The most important point in Barack Obama’s interview with Al-Arabiya televison — the first major interview he has granted anywhere, since he became President — comes towards the very end of the encounter, and has been virtually unmentioned in reports on the celebrated event:

Q: Will the United States ever live with a nuclear Iran? And if not, how far are you going in the direction of preventing it?

THE PRESIDENT: You know, I said during the campaign that it is very important for us to make sure that we are using all the tools of U.S. power, including diplomacy, in our relationship with Iran.

Now, the Iranian people are a great people, and Persian civilization is a great civilization. Iran has acted in ways that’s not conducive to peace and prosperity in the region: their threats against Israel; their pursuit of a nuclear weapon which could potentially set off an arms race in the region that would make everybody less safe; their support of terrorist organizations in the past — none of these things have been helpful.

But I do think that it is important for us to be willing to talk to Iran, to express very clearly where our differences are, but where there are potential avenues for progress. And we will over the next several months be laying out our general framework and approach. And as I said during my inauguration speech, if countries like Iran are willing to unclench their fist, they will find an extended hand from us.

So, the answer to the journalist’s question, is effectively “yes” — the US would live with a nuclear Iran under Obama, and work things out from there. And “…acted in ways that’s not conducive to peace…” is not exactly a ringing condemnation in “axis of evil” terms, and nor did Obama make any mention of the loopy and noxious holocaust denial/scepticism that Iran’s current leadership go in for. That Obama might consider a strike against Iran at some point is of course a real possibility — but it is worth considering that he thinks that Israel, with dozens of nuclear weapons of its own, can look after itself.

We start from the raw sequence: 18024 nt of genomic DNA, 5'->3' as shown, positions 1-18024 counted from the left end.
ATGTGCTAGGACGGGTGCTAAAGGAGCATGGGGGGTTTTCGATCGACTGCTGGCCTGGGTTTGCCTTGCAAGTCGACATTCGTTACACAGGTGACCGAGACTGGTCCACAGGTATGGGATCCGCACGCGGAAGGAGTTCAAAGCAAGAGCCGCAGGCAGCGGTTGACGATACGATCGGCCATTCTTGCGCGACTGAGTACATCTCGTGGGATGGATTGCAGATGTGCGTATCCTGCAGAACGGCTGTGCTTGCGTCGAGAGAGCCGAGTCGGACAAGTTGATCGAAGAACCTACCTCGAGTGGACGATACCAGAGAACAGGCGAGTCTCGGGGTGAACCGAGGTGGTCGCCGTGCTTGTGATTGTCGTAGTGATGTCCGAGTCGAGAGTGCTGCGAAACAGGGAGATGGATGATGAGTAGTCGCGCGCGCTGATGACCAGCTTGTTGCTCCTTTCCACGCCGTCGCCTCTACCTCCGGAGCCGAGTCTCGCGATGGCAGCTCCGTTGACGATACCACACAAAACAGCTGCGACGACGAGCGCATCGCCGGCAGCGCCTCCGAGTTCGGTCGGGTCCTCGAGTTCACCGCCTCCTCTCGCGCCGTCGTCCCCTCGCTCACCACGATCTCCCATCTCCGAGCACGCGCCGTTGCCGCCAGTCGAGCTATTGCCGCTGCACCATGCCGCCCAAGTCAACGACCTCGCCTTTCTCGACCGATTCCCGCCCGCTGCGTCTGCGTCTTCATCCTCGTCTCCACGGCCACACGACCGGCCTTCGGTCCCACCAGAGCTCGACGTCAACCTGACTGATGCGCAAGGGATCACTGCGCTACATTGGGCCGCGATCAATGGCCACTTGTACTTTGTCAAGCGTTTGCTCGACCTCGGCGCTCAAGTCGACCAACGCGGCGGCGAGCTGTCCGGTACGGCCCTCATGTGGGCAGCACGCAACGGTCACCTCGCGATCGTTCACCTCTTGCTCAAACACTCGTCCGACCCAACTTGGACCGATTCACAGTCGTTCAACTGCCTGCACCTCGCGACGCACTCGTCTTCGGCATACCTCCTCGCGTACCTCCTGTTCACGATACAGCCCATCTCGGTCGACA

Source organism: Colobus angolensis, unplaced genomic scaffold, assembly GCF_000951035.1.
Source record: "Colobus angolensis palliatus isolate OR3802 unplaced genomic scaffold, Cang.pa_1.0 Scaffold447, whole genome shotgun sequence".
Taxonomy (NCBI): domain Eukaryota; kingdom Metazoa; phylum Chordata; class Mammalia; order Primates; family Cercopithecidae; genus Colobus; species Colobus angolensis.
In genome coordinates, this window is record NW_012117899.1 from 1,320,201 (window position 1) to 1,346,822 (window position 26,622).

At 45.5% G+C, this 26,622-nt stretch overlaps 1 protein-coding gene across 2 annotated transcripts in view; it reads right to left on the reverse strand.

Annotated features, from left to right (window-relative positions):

Most importantly, what he does here and elsewhere through the interview is to uncouple US/Middle East/Central Asia policy from any overarching narrative of freedom vs. tyranny, and reduce it to a more mundane realpolitik.

“Israel is a US ally,” he notes, and “its security remains paramount” — but there’s none of the “historically wronged people seeking refuge blah blah blah”. And almost as soon as he’s payed the obeisances, he’s talking about the way in which the whole region has to be considered as a piece.

This marks a real shift, as does Obama’s observation that, ultimately, the Isarelis and Palestinians have to sort things out for themselves. So too does the despatch of George Mitchell as special Middle East envoy. Mitchell is in many ways a corporate Democratic creature, a former friend of Big Tobacco, but he won respect from Sinn Fein/IRA in the Northern Ireland peace process as a plain dealer. Most importantly, he’s half-Arab, his mother emigrating from Lebanon at the age of 18. It is inconceivable that the Bush regime would send such a person to parlay with Israel.

Together with Obama’s decision to call Palestinian Territories head Abbas before he called Olmert, it is one of a series of small but decisive messages that Obama is sending to the Israelis that, whatever needs to be said for domestic American consumption, a half-Kenyan ex-Chicago radical knows a thing or two about colonial projects. As Uri Avnery notes, Obama’s remark during the inauguration about those “on the wrong side of history” applies as well or better to Israel as to the violent Muslim sects who are in a sense its mirror image.

Of course one wouldn’t want to do cartwheels just yet. Along with all this hoopla, Obama has appointed Richard Holbrooke as special envoy to Pakistan and Afghanistan, his blood-tracked footprints going all the way from Vietnam to the Balkans by way of East Timor. But Obama has never made any secret of Afghanistan being a war he wants to win — as much for a more radical re-orientation of regional policy in general. We watch with interest…

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Peter Fray
Peter Fray
Editor-in-chief of Crikey
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